If you suspect someone is selling e-cigarettes or nicotine vaping products, you can report it to the Department of Health by emailing

Support is available

Young people

If you need information or support to stop vaping, speak with your parents, teacher or student services staff. You can also:

Other support services include:

  • Headspace (external site) provides information, support and services to young people aged 12 to 25 years, including for mental health and wellbeing, and alcohol and other drug use. 
  • Kids Helpline (external site) provides confidential online and phone counselling for young people aged 5 to 25 years any time (available 24/7) for any reason. Phone 1800 55 1800

Parents and carers

If you suspect your child is vaping, take the time to talk to them about it and help them understand all of the risks.

Try to start the conversation with your child in a relaxed easy-going way, perhaps taking the cue from around you, such as a note from school, a news story about it, or seeing people vaping on the street. And have your facts ready.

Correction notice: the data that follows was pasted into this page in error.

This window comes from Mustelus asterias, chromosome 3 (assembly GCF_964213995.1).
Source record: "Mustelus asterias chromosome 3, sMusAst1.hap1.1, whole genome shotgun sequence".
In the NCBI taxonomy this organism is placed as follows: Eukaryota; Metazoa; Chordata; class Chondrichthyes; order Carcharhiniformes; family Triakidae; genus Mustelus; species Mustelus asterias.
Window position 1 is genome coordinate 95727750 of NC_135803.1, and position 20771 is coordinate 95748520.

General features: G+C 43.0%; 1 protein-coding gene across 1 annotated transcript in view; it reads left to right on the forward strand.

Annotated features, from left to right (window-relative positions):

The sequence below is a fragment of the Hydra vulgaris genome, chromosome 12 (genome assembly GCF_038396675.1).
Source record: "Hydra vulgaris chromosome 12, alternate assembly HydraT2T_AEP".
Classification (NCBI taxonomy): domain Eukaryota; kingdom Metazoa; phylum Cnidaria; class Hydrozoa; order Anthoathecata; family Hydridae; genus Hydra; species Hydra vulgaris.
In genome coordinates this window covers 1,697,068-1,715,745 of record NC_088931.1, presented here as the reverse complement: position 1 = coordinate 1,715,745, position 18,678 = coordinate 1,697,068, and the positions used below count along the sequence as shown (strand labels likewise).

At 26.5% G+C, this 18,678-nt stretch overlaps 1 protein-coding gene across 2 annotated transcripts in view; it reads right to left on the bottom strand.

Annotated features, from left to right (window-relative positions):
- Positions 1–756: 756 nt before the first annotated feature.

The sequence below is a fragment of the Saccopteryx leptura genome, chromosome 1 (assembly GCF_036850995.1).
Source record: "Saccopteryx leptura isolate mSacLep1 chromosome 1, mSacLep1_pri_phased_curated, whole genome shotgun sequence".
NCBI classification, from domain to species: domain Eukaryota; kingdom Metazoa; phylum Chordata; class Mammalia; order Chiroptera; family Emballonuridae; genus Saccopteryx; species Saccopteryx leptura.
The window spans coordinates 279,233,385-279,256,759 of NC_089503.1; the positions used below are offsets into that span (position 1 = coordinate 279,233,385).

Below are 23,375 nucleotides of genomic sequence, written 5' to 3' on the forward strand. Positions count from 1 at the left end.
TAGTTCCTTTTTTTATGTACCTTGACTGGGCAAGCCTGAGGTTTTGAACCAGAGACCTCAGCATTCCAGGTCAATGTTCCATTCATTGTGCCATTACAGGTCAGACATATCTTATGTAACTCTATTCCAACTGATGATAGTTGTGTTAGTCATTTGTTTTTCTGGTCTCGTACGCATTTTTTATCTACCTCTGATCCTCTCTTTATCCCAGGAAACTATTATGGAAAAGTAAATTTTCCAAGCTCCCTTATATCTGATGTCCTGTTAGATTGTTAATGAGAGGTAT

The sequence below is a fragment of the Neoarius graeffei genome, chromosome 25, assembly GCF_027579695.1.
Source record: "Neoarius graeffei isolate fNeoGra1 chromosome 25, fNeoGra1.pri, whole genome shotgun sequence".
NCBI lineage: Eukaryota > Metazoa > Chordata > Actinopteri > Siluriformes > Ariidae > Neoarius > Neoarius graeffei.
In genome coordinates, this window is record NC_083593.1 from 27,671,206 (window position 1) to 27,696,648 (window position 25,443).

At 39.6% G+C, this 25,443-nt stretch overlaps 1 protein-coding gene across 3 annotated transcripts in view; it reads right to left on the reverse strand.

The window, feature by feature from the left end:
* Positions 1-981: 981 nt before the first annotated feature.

If your child is vaping, encourage them to stop and let them know that help is available, and you are there for them. Stopping vaping can sometimes be hard and your child may need advice from a GP.

For information and support you can also contact the WA Quitline (external site) on 13 7848 (13 QUIT). Quitline counsellors can answer any questions you may have about e-cigarettes and can help you think of ways to approach the conversation.

More information

Department of Health WA acknowledges NSW Health’s authorship and ownership of Do you know what you’re vaping? (external site) campaign. The campaign and resources are evidence-based (see Vaping evidence summary – Tobacco and smoking (external site).

Last reviewed: 17-05-2023

Public Health